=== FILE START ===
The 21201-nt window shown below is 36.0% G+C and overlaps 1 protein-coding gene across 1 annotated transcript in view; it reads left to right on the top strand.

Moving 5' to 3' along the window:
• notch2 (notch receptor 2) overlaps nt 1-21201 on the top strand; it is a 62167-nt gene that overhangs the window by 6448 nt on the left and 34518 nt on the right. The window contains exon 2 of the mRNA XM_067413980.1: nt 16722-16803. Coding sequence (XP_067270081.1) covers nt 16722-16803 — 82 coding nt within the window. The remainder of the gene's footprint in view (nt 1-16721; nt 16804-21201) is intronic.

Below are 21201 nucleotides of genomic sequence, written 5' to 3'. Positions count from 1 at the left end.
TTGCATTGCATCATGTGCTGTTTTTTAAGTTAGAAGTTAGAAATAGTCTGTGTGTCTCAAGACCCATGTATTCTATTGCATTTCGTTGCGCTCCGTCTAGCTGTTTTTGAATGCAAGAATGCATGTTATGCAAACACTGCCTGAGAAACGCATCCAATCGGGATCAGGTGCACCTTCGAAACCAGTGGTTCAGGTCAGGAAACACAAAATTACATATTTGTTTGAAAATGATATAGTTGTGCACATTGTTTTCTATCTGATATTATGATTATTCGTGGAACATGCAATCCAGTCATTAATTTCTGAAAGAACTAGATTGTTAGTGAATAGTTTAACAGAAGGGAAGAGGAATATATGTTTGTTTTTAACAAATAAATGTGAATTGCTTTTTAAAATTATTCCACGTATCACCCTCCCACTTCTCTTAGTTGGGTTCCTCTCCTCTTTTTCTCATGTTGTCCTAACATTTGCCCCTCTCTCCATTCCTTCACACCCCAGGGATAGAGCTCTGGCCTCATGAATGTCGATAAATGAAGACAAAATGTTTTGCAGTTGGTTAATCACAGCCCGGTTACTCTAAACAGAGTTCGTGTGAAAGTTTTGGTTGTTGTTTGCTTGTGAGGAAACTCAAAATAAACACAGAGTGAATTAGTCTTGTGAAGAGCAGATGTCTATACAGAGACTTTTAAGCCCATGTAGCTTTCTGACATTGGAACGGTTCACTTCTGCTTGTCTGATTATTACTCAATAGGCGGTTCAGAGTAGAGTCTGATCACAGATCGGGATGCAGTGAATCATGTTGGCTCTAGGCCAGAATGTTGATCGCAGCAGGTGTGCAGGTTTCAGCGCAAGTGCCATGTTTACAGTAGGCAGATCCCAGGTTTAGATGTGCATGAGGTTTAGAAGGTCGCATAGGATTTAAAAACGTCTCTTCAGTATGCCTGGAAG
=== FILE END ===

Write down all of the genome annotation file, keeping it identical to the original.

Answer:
The 21201-nt window shown below is 36.0% G+C and overlaps 1 protein-coding gene across 1 annotated transcript in view; it reads left to right on the top strand.

Moving 5' to 3' along the window:
• notch2 (notch receptor 2) overlaps nt 1-21201 on the top strand; it is a 62167-nt gene that overhangs the window by 6448 nt on the left and 34518 nt on the right. The window contains exon 2 of the mRNA XM_067413980.1: nt 16722-16803. Coding sequence (XP_067270081.1) covers nt 16722-16803 — 82 coding nt within the window. The remainder of the gene's footprint in view (nt 1-16721; nt 16804-21201) is intronic.

Below are 21201 nucleotides of genomic sequence, written 5' to 3'. Positions count from 1 at the left end.
TTGCATTGCATCATGTGCTGTTTTTTAAGTTAGAAGTTAGAAATAGTCTGTGTGTCTCAAGACCCATGTATTCTATTGCATTTCGTTGCGCTCCGTCTAGCTGTTTTTGAATGCAAGAATGCATGTTATGCAAACACTGCCTGAGAAACGCATCCAATCGGGATCAGGTGCACCTTCGAAACCAGTGGTTCAGGTCAGGAAACACAAAATTACATATTTGTTTGAAAATGATATAGTTGTGCACATTGTTTTCTATCTGATATTATGATTATTCGTGGAACATGCAATCCAGTCATTAATTTCTGAAAGAACTAGATTGTTAGTGAATAGTTTAACAGAAGGGAAGAGGAATATATGTTTGTTTTTAACAAATAAATGTGAATTGCTTTTTAAAATTATTCCACGTATCACCCTCCCACTTCTCTTAGTTGGGTTCCTCTCCTCTTTTTCTCATGTTGTCCTAACATTTGCCCCTCTCTCCATTCCTTCACACCCCAGGGATAGAGCTCTGGCCTCATGAATGTCGATAAATGAAGACAAAATGTTTTGCAGTTGGTTAATCACAGCCCGGTTACTCTAAACAGAGTTCGTGTGAAAGTTTTGGTTGTTGTTTGCTTGTGAGGAAACTCAAAATAAACACAGAGTGAATTAGTCTTGTGAAGAGCAGATGTCTATACAGAGACTTTTAAGCCCATGTAGCTTTCTGACATTGGAACGGTTCACTTCTGCTTGTCTGATTATTACTCAATAGGCGGTTCAGAGTAGAGTCTGATCACAGATCGGGATGCAGTGAATCATGTTGGCTCTAGGCCAGAATGTTGATCGCAGCAGGTGTGCAGGTTTCAGCGCAAGTGCCATGTTTACAGTAGGCAGATCCCAGGTTTAGATGTGCATGAGGTTTAGAAGGTCGCATAGGATTTAAAAACGTCTCTTCAGTATGCCTGGAAG